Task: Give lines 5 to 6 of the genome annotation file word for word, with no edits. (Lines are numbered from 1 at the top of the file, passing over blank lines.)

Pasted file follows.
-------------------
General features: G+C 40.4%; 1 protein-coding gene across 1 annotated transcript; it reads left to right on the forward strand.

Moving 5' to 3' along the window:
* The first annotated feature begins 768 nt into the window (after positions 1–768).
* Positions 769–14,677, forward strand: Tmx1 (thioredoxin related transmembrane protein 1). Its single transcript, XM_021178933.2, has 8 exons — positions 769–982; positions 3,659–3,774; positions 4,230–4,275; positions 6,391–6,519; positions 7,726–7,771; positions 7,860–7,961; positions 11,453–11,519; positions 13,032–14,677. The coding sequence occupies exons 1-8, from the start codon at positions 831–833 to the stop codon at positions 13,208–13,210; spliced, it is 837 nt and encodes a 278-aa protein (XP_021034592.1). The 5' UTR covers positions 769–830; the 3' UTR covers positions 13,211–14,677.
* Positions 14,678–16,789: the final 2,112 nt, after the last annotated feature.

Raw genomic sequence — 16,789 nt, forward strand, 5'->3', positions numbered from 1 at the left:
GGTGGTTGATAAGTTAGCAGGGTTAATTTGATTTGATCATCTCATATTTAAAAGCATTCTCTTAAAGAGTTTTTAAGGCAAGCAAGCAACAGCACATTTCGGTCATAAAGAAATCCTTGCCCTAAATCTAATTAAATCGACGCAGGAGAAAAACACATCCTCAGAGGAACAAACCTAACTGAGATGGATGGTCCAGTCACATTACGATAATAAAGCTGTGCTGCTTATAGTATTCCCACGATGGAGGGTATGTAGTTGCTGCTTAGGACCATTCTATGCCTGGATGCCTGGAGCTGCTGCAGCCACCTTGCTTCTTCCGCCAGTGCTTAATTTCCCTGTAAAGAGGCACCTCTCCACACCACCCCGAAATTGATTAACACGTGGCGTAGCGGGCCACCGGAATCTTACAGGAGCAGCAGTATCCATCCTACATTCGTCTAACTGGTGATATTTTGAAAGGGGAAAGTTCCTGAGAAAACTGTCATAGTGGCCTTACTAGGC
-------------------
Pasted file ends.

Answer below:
* Positions 14,678–16,789: the final 2,112 nt, after the last annotated feature.

Raw genomic sequence — 16,789 nt, forward strand, 5'->3', positions numbered from 1 at the left: